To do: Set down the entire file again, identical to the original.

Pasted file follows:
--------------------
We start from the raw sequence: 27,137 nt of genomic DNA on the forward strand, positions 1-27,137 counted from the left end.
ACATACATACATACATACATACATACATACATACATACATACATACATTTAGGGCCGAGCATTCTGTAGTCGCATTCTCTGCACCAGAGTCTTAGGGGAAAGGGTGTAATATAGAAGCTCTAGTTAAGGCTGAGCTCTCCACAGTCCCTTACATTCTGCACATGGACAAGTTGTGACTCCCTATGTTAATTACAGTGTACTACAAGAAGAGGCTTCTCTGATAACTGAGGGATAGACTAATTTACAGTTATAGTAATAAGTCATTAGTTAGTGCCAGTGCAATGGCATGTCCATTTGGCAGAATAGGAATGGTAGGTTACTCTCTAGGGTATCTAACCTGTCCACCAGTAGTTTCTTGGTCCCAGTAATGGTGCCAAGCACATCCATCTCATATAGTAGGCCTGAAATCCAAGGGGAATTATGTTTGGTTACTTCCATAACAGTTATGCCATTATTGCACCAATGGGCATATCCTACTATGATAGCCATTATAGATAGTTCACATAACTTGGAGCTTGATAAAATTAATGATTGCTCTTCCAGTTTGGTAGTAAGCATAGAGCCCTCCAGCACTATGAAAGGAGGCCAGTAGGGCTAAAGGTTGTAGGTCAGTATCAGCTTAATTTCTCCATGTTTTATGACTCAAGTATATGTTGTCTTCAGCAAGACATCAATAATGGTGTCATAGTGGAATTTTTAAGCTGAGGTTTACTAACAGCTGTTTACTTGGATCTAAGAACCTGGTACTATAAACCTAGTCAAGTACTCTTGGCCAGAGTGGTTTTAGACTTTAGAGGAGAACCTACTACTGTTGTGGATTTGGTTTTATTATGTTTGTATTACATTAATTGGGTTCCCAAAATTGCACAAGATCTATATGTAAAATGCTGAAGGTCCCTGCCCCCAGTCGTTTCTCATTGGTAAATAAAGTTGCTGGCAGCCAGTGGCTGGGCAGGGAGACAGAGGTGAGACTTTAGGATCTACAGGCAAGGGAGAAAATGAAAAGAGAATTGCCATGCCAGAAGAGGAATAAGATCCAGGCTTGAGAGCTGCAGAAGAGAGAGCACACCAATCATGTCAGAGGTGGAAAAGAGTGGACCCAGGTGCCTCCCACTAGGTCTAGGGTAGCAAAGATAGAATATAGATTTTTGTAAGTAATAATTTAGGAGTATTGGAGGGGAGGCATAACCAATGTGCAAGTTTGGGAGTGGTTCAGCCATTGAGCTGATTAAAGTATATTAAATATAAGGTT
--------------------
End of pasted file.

We start from the raw sequence: 27,137 nt of genomic DNA on the forward strand, positions 1-27,137 counted from the left end.
ACATACATACATACATACATACATACATACATACATACATACATACATTTAGGGCCGAGCATTCTGTAGTCGCATTCTCTGCACCAGAGTCTTAGGGGAAAGGGTGTAATATAGAAGCTCTAGTTAAGGCTGAGCTCTCCACAGTCCCTTACATTCTGCACATGGACAAGTTGTGACTCCCTATGTTAATTACAGTGTACTACAAGAAGAGGCTTCTCTGATAACTGAGGGATAGACTAATTTACAGTTATAGTAATAAGTCATTAGTTAGTGCCAGTGCAATGGCATGTCCATTTGGCAGAATAGGAATGGTAGGTTACTCTCTAGGGTATCTAACCTGTCCACCAGTAGTTTCTTGGTCCCAGTAATGGTGCCAAGCACATCCATCTCATATAGTAGGCCTGAAATCCAAGGGGAATTATGTTTGGTTACTTCCATAACAGTTATGCCATTATTGCACCAATGGGCATATCCTACTATGATAGCCATTATAGATAGTTCACATAACTTGGAGCTTGATAAAATTAATGATTGCTCTTCCAGTTTGGTAGTAAGCATAGAGCCCTCCAGCACTATGAAAGGAGGCCAGTAGGGCTAAAGGTTGTAGGTCAGTATCAGCTTAATTTCTCCATGTTTTATGACTCAAGTATATGTTGTCTTCAGCAAGACATCAATAATGGTGTCATAGTGGAATTTTTAAGCTGAGGTTTACTAACAGCTGTTTACTTGGATCTAAGAACCTGGTACTATAAACCTAGTCAAGTACTCTTGGCCAGAGTGGTTTTAGACTTTAGAGGAGAACCTACTACTGTTGTGGATTTGGTTTTATTATGTTTGTATTACATTAATTGGGTTCCCAAAATTGCACAAGATCTATATGTAAAATGCTGAAGGTCCCTGCCCCCAGTCGTTTCTCATTGGTAAATAAAGTTGCTGGCAGCCAGTGGCTGGGCAGGGAGACAGAGGTGAGACTTTAGGATCTACAGGCAAGGGAGAAAATGAAAAGAGAATTGCCATGCCAGAAGAGGAATAAGATCCAGGCTTGAGAGCTGCAGAAGAGAGAGCACACCAATCATGTCAGAGGTGGAAAAGAGTGGACCCAGGTGCCTCCCACTAGGTCTAGGGTAGCAAAGATAGAATATAGATTTTTGTAAGTAATAATTTAGGAGTATTGGAGGGGAGGCATAACCAATGTGCAAGTTTGGGAGTGGTTCAGCCATTGAGCTGATTAAAGTATATTAAATATAAGGTT